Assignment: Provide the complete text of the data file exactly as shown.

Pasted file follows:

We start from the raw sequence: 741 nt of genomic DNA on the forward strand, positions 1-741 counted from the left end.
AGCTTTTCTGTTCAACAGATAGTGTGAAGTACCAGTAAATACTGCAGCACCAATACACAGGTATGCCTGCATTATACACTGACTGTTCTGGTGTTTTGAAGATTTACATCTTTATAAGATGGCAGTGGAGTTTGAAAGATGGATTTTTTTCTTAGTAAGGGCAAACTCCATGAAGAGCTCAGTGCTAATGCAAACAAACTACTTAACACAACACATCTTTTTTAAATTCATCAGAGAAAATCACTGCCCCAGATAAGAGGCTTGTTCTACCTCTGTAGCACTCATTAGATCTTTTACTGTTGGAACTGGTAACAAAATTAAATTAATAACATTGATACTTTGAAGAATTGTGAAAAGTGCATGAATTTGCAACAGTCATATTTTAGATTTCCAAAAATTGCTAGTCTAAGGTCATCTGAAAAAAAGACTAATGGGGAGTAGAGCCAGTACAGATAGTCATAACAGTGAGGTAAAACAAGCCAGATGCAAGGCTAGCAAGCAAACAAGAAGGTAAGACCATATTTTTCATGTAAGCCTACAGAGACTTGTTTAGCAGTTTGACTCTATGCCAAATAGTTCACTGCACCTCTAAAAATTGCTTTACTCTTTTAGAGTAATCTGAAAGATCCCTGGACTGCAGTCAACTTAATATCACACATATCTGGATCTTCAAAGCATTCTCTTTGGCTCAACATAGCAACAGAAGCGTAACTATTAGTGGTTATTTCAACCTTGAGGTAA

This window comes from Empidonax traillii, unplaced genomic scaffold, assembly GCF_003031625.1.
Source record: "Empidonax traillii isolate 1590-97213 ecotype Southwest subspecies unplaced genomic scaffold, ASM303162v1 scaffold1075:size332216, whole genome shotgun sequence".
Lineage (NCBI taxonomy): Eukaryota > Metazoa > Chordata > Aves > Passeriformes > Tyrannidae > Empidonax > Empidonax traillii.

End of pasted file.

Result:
We start from the raw sequence: 741 nt of genomic DNA on the forward strand, positions 1-741 counted from the left end.
AGCTTTTCTGTTCAACAGATAGTGTGAAGTACCAGTAAATACTGCAGCACCAATACACAGGTATGCCTGCATTATACACTGACTGTTCTGGTGTTTTGAAGATTTACATCTTTATAAGATGGCAGTGGAGTTTGAAAGATGGATTTTTTTCTTAGTAAGGGCAAACTCCATGAAGAGCTCAGTGCTAATGCAAACAAACTACTTAACACAACACATCTTTTTTAAATTCATCAGAGAAAATCACTGCCCCAGATAAGAGGCTTGTTCTACCTCTGTAGCACTCATTAGATCTTTTACTGTTGGAACTGGTAACAAAATTAAATTAATAACATTGATACTTTGAAGAATTGTGAAAAGTGCATGAATTTGCAACAGTCATATTTTAGATTTCCAAAAATTGCTAGTCTAAGGTCATCTGAAAAAAAGACTAATGGGGAGTAGAGCCAGTACAGATAGTCATAACAGTGAGGTAAAACAAGCCAGATGCAAGGCTAGCAAGCAAACAAGAAGGTAAGACCATATTTTTCATGTAAGCCTACAGAGACTTGTTTAGCAGTTTGACTCTATGCCAAATAGTTCACTGCACCTCTAAAAATTGCTTTACTCTTTTAGAGTAATCTGAAAGATCCCTGGACTGCAGTCAACTTAATATCACACATATCTGGATCTTCAAAGCATTCTCTTTGGCTCAACATAGCAACAGAAGCGTAACTATTAGTGGTTATTTCAACCTTGAGGTAA

This window comes from Empidonax traillii, unplaced genomic scaffold, assembly GCF_003031625.1.
Source record: "Empidonax traillii isolate 1590-97213 ecotype Southwest subspecies unplaced genomic scaffold, ASM303162v1 scaffold1075:size332216, whole genome shotgun sequence".
Lineage (NCBI taxonomy): Eukaryota > Metazoa > Chordata > Aves > Passeriformes > Tyrannidae > Empidonax > Empidonax traillii.